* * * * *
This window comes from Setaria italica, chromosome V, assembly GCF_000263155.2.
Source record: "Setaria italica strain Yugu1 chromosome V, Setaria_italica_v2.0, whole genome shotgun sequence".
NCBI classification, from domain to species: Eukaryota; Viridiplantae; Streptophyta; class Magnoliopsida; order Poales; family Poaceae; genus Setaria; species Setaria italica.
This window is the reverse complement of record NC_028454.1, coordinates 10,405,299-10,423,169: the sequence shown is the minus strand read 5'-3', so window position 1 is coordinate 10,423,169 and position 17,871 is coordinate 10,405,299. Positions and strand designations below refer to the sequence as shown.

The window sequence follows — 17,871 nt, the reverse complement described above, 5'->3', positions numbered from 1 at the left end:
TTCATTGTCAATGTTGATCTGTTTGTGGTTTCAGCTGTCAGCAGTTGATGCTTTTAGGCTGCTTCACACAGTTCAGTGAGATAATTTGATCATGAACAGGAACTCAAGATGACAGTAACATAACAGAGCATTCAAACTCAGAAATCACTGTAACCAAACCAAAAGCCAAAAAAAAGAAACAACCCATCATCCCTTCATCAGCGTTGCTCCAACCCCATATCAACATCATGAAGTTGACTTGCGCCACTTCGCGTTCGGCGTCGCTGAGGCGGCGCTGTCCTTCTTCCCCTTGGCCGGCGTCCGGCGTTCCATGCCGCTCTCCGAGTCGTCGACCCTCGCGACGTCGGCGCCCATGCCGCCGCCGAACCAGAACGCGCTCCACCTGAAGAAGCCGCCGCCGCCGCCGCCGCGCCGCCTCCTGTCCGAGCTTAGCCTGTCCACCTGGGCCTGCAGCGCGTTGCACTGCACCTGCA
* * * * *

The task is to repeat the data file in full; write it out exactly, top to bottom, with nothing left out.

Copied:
This window comes from Setaria italica, chromosome V, assembly GCF_000263155.2.
Source record: "Setaria italica strain Yugu1 chromosome V, Setaria_italica_v2.0, whole genome shotgun sequence".
NCBI classification, from domain to species: Eukaryota; Viridiplantae; Streptophyta; class Magnoliopsida; order Poales; family Poaceae; genus Setaria; species Setaria italica.
This window is the reverse complement of record NC_028454.1, coordinates 10,405,299-10,423,169: the sequence shown is the minus strand read 5'-3', so window position 1 is coordinate 10,423,169 and position 17,871 is coordinate 10,405,299. Positions and strand designations below refer to the sequence as shown.

The window sequence follows — 17,871 nt, the reverse complement described above, 5'->3', positions numbered from 1 at the left end:
TTCATTGTCAATGTTGATCTGTTTGTGGTTTCAGCTGTCAGCAGTTGATGCTTTTAGGCTGCTTCACACAGTTCAGTGAGATAATTTGATCATGAACAGGAACTCAAGATGACAGTAACATAACAGAGCATTCAAACTCAGAAATCACTGTAACCAAACCAAAAGCCAAAAAAAAGAAACAACCCATCATCCCTTCATCAGCGTTGCTCCAACCCCATATCAACATCATGAAGTTGACTTGCGCCACTTCGCGTTCGGCGTCGCTGAGGCGGCGCTGTCCTTCTTCCCCTTGGCCGGCGTCCGGCGTTCCATGCCGCTCTCCGAGTCGTCGACCCTCGCGACGTCGGCGCCCATGCCGCCGCCGAACCAGAACGCGCTCCACCTGAAGAAGCCGCCGCCGCCGCCGCCGCGCCGCCTCCTGTCCGAGCTTAGCCTGTCCACCTGGGCCTGCAGCGCGTTGCACTGCACCTGCA